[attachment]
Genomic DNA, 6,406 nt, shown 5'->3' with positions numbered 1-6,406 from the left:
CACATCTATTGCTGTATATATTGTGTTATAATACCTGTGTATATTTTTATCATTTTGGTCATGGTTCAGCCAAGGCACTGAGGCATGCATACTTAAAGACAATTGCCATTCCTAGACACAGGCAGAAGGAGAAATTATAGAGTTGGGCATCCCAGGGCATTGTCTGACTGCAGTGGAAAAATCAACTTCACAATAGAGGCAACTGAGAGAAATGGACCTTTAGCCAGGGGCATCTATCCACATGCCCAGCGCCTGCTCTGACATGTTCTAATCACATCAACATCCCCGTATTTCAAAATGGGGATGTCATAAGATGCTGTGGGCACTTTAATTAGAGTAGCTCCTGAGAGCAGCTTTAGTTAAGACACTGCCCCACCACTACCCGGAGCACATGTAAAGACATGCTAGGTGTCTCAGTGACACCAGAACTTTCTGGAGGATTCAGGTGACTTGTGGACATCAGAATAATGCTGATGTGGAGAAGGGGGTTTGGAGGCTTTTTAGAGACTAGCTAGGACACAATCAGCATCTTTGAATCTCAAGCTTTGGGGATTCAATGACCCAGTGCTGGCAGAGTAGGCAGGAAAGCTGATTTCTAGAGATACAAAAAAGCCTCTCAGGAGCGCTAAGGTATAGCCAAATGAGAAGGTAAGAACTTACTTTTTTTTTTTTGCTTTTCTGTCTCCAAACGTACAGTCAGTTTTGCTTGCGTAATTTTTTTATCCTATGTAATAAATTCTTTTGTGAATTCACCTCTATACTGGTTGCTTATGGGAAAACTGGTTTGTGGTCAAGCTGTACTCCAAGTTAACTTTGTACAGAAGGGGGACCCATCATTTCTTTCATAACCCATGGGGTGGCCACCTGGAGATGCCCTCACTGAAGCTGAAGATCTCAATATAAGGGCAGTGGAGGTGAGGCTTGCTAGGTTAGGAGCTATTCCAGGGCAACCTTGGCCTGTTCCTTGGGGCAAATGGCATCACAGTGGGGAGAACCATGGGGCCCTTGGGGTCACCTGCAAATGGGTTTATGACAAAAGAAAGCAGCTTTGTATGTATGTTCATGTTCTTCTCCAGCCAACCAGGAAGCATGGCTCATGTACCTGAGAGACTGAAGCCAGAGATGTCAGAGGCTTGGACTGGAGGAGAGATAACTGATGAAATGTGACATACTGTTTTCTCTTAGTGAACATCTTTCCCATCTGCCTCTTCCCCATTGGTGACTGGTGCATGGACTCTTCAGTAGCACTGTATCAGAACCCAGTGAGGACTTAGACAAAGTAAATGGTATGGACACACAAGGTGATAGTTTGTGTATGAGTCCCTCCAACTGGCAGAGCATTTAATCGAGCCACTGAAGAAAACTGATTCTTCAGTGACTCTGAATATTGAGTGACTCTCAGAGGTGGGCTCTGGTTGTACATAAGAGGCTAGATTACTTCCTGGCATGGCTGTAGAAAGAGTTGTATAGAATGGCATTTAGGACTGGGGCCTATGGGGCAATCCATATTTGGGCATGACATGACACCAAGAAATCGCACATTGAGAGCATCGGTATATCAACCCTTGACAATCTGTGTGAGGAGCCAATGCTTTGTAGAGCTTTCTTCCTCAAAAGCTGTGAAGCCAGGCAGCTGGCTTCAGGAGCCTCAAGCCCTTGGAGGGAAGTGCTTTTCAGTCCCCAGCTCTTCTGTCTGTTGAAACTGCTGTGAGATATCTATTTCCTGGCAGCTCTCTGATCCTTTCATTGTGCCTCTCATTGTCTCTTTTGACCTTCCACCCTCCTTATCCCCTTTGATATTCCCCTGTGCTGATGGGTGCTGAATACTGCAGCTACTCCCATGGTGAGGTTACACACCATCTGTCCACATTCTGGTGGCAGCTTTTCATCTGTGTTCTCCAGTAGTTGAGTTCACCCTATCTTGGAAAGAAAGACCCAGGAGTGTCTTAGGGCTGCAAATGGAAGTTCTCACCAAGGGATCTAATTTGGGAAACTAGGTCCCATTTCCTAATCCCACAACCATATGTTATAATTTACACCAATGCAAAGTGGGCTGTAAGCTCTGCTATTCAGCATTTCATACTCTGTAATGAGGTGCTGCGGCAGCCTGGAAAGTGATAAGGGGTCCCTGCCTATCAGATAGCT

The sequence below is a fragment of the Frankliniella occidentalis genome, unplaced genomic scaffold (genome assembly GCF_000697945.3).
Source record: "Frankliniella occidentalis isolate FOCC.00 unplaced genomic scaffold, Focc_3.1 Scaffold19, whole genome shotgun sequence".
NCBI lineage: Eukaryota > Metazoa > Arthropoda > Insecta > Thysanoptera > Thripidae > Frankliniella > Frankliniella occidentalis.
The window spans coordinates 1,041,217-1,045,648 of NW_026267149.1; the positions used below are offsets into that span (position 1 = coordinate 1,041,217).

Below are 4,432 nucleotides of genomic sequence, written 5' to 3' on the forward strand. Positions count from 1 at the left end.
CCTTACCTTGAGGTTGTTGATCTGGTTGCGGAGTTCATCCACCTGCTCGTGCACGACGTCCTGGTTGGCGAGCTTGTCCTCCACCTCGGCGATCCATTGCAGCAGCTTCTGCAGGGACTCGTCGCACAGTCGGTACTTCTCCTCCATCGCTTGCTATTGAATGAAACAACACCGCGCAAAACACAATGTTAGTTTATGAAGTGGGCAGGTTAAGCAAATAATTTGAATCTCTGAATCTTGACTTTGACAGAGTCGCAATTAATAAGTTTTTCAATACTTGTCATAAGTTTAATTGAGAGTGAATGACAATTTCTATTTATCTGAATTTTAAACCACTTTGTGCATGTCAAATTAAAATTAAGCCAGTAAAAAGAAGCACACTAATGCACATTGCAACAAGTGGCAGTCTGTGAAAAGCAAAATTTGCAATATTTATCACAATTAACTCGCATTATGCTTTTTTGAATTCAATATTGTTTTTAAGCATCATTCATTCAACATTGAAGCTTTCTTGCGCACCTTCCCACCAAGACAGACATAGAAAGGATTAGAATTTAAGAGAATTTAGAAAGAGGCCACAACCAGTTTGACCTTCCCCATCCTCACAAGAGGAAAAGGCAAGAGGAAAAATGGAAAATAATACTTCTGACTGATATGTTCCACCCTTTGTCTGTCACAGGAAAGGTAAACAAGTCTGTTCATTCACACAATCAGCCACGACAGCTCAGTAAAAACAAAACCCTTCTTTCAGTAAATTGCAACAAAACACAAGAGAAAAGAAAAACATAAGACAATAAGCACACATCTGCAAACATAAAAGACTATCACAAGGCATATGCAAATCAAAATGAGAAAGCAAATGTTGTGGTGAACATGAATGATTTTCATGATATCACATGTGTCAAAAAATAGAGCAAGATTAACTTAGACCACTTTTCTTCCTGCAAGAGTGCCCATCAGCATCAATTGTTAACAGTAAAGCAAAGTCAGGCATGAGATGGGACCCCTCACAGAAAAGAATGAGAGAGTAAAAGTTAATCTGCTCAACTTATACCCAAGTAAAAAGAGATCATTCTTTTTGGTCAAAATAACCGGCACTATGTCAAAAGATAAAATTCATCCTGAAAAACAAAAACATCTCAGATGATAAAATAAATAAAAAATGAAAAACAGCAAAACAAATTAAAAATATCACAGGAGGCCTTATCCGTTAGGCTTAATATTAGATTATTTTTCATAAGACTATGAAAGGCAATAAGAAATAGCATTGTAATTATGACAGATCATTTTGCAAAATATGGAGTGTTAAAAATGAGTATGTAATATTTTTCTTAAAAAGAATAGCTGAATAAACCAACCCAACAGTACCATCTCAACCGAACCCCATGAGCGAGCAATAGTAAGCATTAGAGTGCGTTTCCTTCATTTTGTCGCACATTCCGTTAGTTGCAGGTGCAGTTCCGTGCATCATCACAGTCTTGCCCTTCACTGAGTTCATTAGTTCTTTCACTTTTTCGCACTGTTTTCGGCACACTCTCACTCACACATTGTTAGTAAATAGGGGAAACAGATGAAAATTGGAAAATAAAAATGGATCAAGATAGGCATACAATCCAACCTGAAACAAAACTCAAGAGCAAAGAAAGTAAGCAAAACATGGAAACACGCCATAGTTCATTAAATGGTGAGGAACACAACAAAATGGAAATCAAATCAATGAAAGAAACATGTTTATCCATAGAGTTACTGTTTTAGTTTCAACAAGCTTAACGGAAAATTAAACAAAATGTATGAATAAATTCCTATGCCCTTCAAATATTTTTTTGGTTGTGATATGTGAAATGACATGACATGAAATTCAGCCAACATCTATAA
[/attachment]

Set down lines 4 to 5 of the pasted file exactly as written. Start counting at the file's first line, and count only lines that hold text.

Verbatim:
Source record: "Frankliniella occidentalis isolate FOCC.00 unplaced genomic scaffold, Focc_3.1 Scaffold19, whole genome shotgun sequence".
NCBI lineage: Eukaryota > Metazoa > Arthropoda > Insecta > Thysanoptera > Thripidae > Frankliniella > Frankliniella occidentalis.